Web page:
Grapes of Wrath: Israel's Settlement Wineries Fight Back Against EU Labels

Israel West Bank Settlement Wineries
Amichai Lourie with a bottle of his wine at the Shiloh winery in the Jewish settlement of the same name, in the occupied West Bank on November 12, 2015. The European Union announced in November that goods from settlements—Jewish communities built in areas occupied by force in 1967—must be specifically labelled, a move that has infuriated many in Israel. Menahem Kahana/AFP/Getty Images

Two months ago, Yaakov Berg, the 39-year-old founder of the Psagot Boutique Winery in the Israeli settlement of Psagot, launched an online store for settlement products. Blessings of Israel is, in Berg's words, an attempt to "connect our allies around the world," particularly evangelical Christians in the United States, delivering products made in the settlements directly to international buyers and, hopefully, boosting their markets outside of Europe.

Berg's business is booming. His Merlots and Cabernet Sauvignons have won awards and he's gone from producing just 3,000 bottles a year when he started in 2003, at the height of the Second Palestinian Intifada, to 250,000 bottles in 2015. But Psagot's growth is tempered by the increasingly worrisome problem it faces in Europe: the European Union's new guidelines on labeling products from the West Bank. Last year was "a little bit difficult" in terms of sales, Berg says, meaning his digital move is driven as much by economy as it is philosophy,

As human rights groups, boycott advocates and anti-Israel campaigners the world over continue to push for a full embargo on businesses located in the 237 Jewish settlements in East Jerusalem and the West Bank, the EU recently issued guidelines saying that products coming into the bloc from the occupied territories should be labeled with their place of origin. The labeling is mandatory on fruit, vegetables and wine—bottles made in Jewish outposts must now carry the term "Israeli settlement" in brackets. And that means significant implications for settlement wineries, of which there are at least 30 in the West Bank.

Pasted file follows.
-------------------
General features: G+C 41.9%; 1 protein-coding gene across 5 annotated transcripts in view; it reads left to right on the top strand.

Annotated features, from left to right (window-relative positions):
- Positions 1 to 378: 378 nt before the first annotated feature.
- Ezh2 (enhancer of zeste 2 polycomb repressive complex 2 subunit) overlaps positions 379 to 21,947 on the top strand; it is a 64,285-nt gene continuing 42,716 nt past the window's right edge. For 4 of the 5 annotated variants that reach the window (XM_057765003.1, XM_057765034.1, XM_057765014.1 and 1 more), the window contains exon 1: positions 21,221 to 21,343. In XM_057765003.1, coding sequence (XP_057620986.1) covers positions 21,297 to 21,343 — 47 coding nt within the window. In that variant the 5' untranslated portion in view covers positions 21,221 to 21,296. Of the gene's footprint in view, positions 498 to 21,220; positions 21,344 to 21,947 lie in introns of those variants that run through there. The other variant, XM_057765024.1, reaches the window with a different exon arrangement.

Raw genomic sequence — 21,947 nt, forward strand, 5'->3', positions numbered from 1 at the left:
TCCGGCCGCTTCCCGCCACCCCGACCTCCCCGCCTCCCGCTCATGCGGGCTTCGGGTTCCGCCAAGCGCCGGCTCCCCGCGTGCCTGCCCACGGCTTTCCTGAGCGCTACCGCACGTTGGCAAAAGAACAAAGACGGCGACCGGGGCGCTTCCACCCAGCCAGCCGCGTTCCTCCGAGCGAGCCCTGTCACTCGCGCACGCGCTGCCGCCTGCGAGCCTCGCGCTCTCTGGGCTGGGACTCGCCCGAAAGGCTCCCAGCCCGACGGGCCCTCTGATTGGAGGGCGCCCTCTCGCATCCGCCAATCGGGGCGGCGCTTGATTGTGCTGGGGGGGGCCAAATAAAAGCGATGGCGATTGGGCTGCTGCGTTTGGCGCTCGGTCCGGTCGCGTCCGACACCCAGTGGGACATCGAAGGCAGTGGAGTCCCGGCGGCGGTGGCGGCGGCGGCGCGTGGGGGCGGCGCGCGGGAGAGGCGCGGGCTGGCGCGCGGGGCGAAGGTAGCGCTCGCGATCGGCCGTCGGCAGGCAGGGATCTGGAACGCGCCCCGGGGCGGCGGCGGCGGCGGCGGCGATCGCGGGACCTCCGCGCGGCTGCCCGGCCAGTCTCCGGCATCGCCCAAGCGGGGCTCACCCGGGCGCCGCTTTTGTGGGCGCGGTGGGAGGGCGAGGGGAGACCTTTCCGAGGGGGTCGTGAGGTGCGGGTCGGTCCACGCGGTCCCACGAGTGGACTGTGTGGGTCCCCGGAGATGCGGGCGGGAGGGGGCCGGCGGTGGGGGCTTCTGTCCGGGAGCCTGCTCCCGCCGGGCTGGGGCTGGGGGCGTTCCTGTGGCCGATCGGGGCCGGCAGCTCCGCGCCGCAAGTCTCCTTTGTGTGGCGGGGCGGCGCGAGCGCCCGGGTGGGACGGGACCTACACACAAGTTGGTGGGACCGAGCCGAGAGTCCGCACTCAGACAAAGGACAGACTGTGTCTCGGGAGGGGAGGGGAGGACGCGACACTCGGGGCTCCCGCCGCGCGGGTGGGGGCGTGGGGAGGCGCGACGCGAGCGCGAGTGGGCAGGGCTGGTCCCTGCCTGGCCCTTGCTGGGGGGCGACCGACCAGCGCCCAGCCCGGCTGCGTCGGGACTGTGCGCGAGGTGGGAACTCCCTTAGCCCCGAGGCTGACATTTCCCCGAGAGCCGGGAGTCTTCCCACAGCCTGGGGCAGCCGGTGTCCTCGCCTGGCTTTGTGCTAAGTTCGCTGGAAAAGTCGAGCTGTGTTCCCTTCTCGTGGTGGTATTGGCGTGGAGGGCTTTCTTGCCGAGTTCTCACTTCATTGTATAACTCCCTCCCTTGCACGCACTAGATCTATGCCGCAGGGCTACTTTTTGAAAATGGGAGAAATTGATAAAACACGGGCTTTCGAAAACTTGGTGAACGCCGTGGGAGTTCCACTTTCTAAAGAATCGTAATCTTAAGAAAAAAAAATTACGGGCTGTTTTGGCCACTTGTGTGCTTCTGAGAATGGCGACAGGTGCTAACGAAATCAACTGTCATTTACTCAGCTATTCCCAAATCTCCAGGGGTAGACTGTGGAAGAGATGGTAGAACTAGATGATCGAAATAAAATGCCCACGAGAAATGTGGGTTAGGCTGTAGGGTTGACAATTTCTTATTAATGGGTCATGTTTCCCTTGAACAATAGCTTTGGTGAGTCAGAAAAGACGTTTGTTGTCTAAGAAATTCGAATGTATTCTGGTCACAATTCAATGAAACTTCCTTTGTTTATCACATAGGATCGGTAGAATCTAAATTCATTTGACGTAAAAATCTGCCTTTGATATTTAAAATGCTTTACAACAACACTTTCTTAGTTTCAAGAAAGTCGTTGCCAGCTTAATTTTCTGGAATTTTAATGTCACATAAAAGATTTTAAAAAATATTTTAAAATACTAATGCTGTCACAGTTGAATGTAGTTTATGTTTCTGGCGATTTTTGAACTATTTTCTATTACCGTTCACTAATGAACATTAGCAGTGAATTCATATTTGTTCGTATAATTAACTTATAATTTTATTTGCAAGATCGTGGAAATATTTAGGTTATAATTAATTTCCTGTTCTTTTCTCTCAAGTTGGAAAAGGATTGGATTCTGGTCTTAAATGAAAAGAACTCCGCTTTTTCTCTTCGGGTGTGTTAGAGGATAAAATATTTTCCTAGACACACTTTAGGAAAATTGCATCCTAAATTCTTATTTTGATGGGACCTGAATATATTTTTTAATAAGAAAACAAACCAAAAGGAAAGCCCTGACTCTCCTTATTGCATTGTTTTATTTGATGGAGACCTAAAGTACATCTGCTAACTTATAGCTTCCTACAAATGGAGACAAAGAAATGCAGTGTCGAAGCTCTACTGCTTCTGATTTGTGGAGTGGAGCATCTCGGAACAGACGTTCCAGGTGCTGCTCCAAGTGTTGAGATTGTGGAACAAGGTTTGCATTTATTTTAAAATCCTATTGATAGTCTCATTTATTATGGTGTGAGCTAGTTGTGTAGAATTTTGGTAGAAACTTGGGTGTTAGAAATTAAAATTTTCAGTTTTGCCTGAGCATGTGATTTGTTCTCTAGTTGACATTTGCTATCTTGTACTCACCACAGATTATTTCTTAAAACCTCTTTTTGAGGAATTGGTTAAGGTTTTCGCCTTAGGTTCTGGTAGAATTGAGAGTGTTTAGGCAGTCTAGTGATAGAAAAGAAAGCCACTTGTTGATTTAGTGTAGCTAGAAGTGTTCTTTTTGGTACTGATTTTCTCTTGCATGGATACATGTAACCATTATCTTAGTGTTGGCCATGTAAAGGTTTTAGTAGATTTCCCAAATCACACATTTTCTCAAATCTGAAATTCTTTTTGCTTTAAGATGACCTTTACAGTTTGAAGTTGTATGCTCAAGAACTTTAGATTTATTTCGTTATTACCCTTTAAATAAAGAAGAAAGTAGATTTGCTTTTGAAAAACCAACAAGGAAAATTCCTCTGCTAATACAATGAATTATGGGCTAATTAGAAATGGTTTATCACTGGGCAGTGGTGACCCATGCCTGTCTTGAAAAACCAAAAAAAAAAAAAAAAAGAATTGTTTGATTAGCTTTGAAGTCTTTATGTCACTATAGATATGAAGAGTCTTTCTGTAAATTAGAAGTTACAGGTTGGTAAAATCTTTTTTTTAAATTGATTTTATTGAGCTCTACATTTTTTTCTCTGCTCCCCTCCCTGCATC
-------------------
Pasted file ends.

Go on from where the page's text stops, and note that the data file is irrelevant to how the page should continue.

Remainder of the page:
Many Jewish winemakers have been left punch-drunk, while others find they are forced into a sobering reflection on how they should be selling their reds and whites to the world. West Bank vintners are now looking for different ways to reach current customers and new markets, and exploring other measures to circumvent the labels.

For Berg and his Psagot Boutique Winery, that means going—and growing—online. "The idea is very simple, we believe that the best way to fight against [the labeling] is to show in numbers that, from that decision, the businesses in Judea and Samaria are going to sell much more," Berg says, using ancient biblical terms to describe the West Bank. He admits that he will not adhere to the EU's guidelines, calling it an "evil" decision that says he can buy a winery anywhere in the world apart from his "homeland."

"I'm not going to write on my label 'occupied territories' or 'Israeli settlements' because this is nothing to do with the truth. I am going to write exactly where it is coming from," he says. "They feel that we are ashamed of where we are located. I say the opposite. We are going to tell our story."

The settlements in East Jerusalem, the West Bank and the Golan Heights are defined as illegal under international law as Israeli forces captured the territories, where more than half a million Jewish settlers now reside, in the 1967 Six Day War.

Still, when the EU announced the new labeling guidelines on November 11, 2015, it did so amid fierce Israeli opposition. EU officials said the decision was merely technical; bestowing consumers with the details of a product's source would allow them to make an informed purchasing decision. Despite settlement produce representing just 0.1 percent of total Israeli exports—and, in 2013, just 1.5 percent of total Israeli exports to the EU—Israeli officials said the move harked back to the dark days of the Nazi era, when Jews were labeled with yellow badges. They also argued that the labeling opened the door to wider boycotts of Israel.

But Amichai Lourie doesn't see the labels as a symbol of bigotry. He sees them as a mark of honor. The 49-year-old winemaker at Shiloh winery, located in a settlement of the same name, says he is more than happy to label his wines. "You say labeled? I'm already labeled! Where am I from? Here. It says Shiloh on all my bottles," he says. "I want everybody to know where I am. So I don't do anything to change the name of the winery or look for any ways around it."